Growing up, I had two significant disabilities: I couldn’t hit a baseball and I couldn’t spit worth a darn. In the Charleston world of the 40’s, both of those skills were important for a young male.
At recess the boys of my class would often play baseball. This is how it happened. Someone would suggest a game and boys would begin shouting the position – first batter, second batter, third batter, pitcher, etc. – they wanted to play. When a batter was called "out", all positions rotated. Third baseman moved to short stop, short stop moved to second base, etc.
When class leaders, such as Don Moore, were calling, "first batter", "second batter," etc. I would call out second base. I knew, from experience, that the game would not last long enough for the second baseman to rotate to the batter position. Thus, by choosing to begin at second base I could avoid having to bat. Other boys were trying their best to get to bat and I was trying my best to avoid it.
In spite of my batting disability I played organized baseball briefly when I was in upper elementary school. The local mortician, Dugan Rainwater, coached the team. His son, Art, played and was an excellent athlete. I enjoyed fielding the ball and throwing it. I just couldn’t hit it.
My most vivid memory was of a game we played at night "under the lights." When it was my turn to bat for the first time I was terrified. There was an actual collection of people there to watch us; my parents were there. I knew that I had no chance of hitting the ball so that, when I went to the plate, I decided to swing at the first three pitches just to get my humiliation over as soon as possible. I did exactly that. Three pitches, three swings, an overwhelming feeling of shame and down I sat.
I not only couldn’t hit a baseball, I couldn’t hit a softball. One day when we football players were walking from the dressing room - now the library - out to the practice field, someone commented on my "can’t hit a baseball," disability. I can’t imagine how this happened but Coach Don Floyd had a softball and a softball bat with him. He gave me the bat and challenged me to hit the softball. He tossed the ball toward me in a slow high arc, like you might do for a six year old. I was embarrassed to be watched by the rest of my teammates. They were all amused as I repeatedly swung at the softball and missed it every time.
Note: Classmates Jerry Barton, Billy Cook, Lewis Griffith and Johnny Donberger, among others, were outstanding baseball players. They could HIT THE BALL.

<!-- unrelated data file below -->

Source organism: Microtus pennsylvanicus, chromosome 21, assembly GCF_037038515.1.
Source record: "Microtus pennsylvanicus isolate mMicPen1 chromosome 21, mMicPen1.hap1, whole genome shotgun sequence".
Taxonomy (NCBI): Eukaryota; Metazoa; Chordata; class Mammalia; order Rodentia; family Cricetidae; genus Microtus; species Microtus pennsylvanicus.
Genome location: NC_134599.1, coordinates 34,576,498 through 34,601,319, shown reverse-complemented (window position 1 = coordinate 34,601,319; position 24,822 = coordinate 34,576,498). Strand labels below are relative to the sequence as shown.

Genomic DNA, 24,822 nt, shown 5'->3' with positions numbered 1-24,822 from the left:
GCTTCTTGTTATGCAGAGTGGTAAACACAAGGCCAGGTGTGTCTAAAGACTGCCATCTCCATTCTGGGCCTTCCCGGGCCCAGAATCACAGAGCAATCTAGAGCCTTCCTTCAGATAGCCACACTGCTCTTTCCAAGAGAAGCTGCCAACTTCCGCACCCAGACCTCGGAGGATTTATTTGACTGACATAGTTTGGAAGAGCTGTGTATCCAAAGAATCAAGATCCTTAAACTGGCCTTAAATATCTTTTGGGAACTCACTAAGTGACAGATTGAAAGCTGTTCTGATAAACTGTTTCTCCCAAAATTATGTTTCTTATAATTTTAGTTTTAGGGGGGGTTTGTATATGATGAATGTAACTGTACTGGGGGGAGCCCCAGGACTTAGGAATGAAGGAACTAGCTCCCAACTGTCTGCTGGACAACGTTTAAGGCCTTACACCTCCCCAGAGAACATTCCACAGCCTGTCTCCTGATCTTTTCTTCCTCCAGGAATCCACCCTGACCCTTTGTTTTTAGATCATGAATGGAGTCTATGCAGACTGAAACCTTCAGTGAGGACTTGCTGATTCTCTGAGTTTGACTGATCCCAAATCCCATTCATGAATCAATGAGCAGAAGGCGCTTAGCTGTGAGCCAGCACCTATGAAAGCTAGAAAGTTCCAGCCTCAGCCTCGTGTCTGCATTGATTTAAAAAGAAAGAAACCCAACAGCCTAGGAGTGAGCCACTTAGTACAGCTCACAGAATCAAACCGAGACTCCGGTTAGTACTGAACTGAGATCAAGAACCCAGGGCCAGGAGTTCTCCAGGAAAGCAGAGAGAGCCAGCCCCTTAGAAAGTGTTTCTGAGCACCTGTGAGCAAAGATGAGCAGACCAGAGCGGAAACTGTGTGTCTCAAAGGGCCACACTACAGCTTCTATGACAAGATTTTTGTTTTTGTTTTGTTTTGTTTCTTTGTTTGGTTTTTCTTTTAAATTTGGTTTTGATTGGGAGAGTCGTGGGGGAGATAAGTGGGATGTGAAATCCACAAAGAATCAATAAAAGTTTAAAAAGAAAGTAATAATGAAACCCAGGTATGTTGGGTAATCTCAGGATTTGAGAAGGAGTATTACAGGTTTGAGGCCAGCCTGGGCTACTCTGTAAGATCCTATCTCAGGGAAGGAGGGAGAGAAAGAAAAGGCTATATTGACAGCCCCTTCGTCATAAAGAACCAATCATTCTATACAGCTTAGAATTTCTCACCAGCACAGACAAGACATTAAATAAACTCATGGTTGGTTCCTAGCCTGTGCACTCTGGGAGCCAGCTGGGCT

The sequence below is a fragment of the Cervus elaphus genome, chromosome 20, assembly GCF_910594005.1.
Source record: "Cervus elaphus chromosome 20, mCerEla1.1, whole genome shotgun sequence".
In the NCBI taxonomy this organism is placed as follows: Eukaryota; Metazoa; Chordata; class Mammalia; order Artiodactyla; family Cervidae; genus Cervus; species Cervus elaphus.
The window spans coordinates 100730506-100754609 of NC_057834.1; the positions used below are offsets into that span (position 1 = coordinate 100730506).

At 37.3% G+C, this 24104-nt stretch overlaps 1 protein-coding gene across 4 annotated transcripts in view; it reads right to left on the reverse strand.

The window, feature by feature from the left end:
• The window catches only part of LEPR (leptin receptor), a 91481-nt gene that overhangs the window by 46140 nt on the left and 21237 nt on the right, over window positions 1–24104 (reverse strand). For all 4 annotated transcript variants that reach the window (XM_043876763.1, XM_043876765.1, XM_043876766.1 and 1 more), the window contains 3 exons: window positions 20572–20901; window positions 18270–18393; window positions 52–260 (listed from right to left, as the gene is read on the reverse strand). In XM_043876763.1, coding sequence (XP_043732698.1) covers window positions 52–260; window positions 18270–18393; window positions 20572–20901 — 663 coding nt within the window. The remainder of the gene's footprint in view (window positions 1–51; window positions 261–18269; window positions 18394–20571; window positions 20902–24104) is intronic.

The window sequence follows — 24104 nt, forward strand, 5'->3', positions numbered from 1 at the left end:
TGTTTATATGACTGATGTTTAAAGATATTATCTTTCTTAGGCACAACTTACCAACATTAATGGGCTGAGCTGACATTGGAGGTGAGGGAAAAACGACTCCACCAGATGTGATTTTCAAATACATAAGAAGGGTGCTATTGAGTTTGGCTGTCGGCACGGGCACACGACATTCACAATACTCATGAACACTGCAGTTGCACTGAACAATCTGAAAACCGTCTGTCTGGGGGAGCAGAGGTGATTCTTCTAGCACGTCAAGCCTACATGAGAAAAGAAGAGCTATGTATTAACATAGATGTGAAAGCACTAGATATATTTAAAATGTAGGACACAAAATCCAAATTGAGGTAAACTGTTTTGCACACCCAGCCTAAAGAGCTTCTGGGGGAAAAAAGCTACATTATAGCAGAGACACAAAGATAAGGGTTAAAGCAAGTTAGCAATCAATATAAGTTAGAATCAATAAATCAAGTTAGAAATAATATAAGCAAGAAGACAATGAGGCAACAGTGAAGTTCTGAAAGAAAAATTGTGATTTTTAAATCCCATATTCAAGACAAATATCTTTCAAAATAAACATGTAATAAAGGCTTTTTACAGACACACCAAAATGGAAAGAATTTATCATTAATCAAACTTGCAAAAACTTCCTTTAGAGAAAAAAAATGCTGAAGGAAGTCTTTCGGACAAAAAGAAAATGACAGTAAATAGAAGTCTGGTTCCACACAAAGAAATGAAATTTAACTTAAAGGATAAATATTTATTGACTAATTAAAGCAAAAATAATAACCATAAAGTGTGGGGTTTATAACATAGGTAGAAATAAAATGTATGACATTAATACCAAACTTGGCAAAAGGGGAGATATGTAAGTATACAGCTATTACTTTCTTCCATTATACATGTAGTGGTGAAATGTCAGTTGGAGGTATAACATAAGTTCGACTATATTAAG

In olden times baseball and spitting went together. Most professional players chewed tobacco and thus, of necessity, developed the skill of spitting. They would routinely spit a brown gob of saliva a considerable distance, and try to do it in such a way as to avoid having any of it dribble down their chins. But they often failed and so swiped off their mouths with the backs of their hands. It was inevitable that the spitting part of baseball would not translate well into the living rooms of TV viewers. I occasionally attend games of the local semi-pro team here in Roanoke, Virginia, and none of them ever spits. Times change.
I blame my father for not teaching me to spit properly – like the big boys. My dad was a lifelong smoker and, for many years, he rolled his own cigarettes. When he put one of his roll-your-own cigarettes in his mouth, occasionally he would find a flake of tobacco stuck on his lip. He would lean forward in his easy chair, point himself toward his ashtray, and "spit" the tobacco flake off of his lip. It was a burst of air with no saliva.
Watching him do that, I concluded that was how one spits. I would try it with saliva and the result was that it dribbled down my chin every time. I never figured out how big boys achieved distance. Today I can spit toothpaste into a sink, but that’s about it. I remain a failure as a spitter.
I did have one spitting disaster. In the seventh grade my girlfriend was a cute brunette from Bloomer named Sandra Turman. For a while, boys in my class decided that a great prank was the following: Collect a giant wad of spit on your lips, point yourself at a friend, and then suck the spit inward making a spitting sound. We thought that was great fun.
One day in study hall I was sitting next to Sandra and I – budding Romeo - decided to try the spitting stunt on her. I collected a giant wad of spit, put it on my lips and faced my girlfriend. Then things went woefully wrong. Instead of sucking the saliva in, I actually spit directly at her. The saliva turned into a cloud of spittle that covered her entire face. I was thunder-struck. How could this have happened? Sandra must have been the greatest sport of all times. Seeing my chagrin and hearing my heart-felt apology, she laughed and pretended that nothing special had happened.
Lucky for me, my career as a college professor did not require hitting a baseball or skillful spitting. I got by in spite of my disabilities.